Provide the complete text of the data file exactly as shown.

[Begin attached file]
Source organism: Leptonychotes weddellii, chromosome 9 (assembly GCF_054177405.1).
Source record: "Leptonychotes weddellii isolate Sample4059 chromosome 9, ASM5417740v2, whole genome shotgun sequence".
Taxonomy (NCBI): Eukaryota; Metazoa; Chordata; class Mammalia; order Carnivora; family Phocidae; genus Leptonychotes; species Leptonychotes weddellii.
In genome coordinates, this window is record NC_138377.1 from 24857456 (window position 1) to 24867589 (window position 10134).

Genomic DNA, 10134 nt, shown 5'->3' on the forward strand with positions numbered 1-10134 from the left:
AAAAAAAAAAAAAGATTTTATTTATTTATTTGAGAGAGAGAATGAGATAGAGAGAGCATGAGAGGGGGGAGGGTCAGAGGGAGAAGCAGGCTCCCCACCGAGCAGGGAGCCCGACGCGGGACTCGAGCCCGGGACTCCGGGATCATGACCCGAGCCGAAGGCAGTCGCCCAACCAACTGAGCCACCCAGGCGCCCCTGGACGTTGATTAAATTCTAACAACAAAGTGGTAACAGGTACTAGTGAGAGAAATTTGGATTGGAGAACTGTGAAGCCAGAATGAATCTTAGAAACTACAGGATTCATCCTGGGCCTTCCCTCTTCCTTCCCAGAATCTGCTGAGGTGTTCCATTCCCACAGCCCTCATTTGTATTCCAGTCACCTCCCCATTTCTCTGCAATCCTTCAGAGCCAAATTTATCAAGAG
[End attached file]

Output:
Source organism: Leptonychotes weddellii, chromosome 9 (assembly GCF_054177405.1).
Source record: "Leptonychotes weddellii isolate Sample4059 chromosome 9, ASM5417740v2, whole genome shotgun sequence".
Taxonomy (NCBI): Eukaryota; Metazoa; Chordata; class Mammalia; order Carnivora; family Phocidae; genus Leptonychotes; species Leptonychotes weddellii.
In genome coordinates, this window is record NC_138377.1 from 24857456 (window position 1) to 24867589 (window position 10134).

Genomic DNA, 10134 nt, shown 5'->3' on the forward strand with positions numbered 1-10134 from the left:
AAAAAAAAAAAAAGATTTTATTTATTTATTTGAGAGAGAGAATGAGATAGAGAGAGCATGAGAGGGGGGAGGGTCAGAGGGAGAAGCAGGCTCCCCACCGAGCAGGGAGCCCGACGCGGGACTCGAGCCCGGGACTCCGGGATCATGACCCGAGCCGAAGGCAGTCGCCCAACCAACTGAGCCACCCAGGCGCCCCTGGACGTTGATTAAATTCTAACAACAAAGTGGTAACAGGTACTAGTGAGAGAAATTTGGATTGGAGAACTGTGAAGCCAGAATGAATCTTAGAAACTACAGGATTCATCCTGGGCCTTCCCTCTTCCTTCCCAGAATCTGCTGAGGTGTTCCATTCCCACAGCCCTCATTTGTATTCCAGTCACCTCCCCATTTCTCTGCAATCCTTCAGAGCCAAATTTATCAAGAG